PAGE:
Tuesday, December 11, 2012

The Woman Who Died a Lot by Jasper Fforde

The first Thursday Next story was reviewed here several years ago, but in the latest Thursday becomes a librarian and that cannot be ignored. Fforde applies his unique brand of whimsical satire to the Swindon All-You-Can-Eat-at-Fatso's Drink Not Included Library Service. Of course, this is an alternate reality where libraries have huge budgets and librarians are covered by a law permitting “Justifiable Lethal Force by a State-Registered Librarian in the Course of His or Her Duties.”

Someone is destroying selected pages from ancient but worthless books by St. Zvlkx and the librarians are determined to stop it. Someone is creating clones of Thursday, which seems ominous but is often useful, though they do keep getting killed. Thursday's genius daughter is trying to create an Anti-Smite Shield to protect Swindon from the wrath of God, when she's not sending dodos to explore the unknown realm of Dark Reading Matter. Thursday's son is trying to understand why he is destined to murder someone on Friday according to the Letter of Destiny he received from the disbanded time-traveling ChronoGuards. And Thursday's husband has a mind worm courtesy of their vanished arch-enemy Aornis.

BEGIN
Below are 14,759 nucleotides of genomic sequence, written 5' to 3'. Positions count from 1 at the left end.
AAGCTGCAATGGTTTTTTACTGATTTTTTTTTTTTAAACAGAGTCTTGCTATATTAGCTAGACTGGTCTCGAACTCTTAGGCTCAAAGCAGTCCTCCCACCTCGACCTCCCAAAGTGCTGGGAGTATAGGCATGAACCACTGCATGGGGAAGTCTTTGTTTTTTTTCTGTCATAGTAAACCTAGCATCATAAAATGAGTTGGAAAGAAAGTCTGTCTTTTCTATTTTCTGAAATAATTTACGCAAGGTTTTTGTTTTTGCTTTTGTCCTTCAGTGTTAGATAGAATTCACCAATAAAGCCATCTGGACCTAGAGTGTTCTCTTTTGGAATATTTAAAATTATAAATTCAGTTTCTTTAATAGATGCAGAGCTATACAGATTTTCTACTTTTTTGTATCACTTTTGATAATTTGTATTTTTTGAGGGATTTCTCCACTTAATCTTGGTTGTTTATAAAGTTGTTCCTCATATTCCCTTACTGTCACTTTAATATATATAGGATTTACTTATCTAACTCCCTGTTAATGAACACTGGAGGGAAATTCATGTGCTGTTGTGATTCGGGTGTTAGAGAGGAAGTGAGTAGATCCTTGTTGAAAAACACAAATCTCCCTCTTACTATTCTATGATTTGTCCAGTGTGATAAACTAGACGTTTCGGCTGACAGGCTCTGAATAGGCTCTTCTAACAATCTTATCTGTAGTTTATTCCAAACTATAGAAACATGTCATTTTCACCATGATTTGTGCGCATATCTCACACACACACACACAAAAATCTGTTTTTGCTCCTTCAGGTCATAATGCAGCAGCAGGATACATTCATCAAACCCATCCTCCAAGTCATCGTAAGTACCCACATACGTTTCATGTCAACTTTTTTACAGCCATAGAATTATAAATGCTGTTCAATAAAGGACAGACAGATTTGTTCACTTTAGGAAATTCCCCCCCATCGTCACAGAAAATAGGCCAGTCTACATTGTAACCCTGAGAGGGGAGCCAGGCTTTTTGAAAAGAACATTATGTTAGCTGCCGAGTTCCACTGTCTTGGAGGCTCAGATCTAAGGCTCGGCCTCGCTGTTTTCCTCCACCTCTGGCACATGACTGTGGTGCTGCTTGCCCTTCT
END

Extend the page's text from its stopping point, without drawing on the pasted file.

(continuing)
Fforde pulls this all tidily together with nary a dropped plot thread, but it's his gift for humor that lies somewhere between Terry Pratchett and Monty Python that creates addicted fans. “I was just wondering–in vain–what else I could do to lessen the fact that I might not be mad enough to run SpecOps when I noticed that the previous certificate had Commander Smalls's name on it, and by expertly reading upside down–a skill I'd advise for anyone working in a wheezing bureaucracy–I saw that she had indeed been listed as NUT-4.” The Thursday Next series could be called meta-fiction, a story about story. This sort of fiction shows up more often in children's literature, like Norman Juster's The Phantom Tollbooth. Terry Pratchett's Going Postal shares some of the same qualities as The Woman Who Died a Lot.

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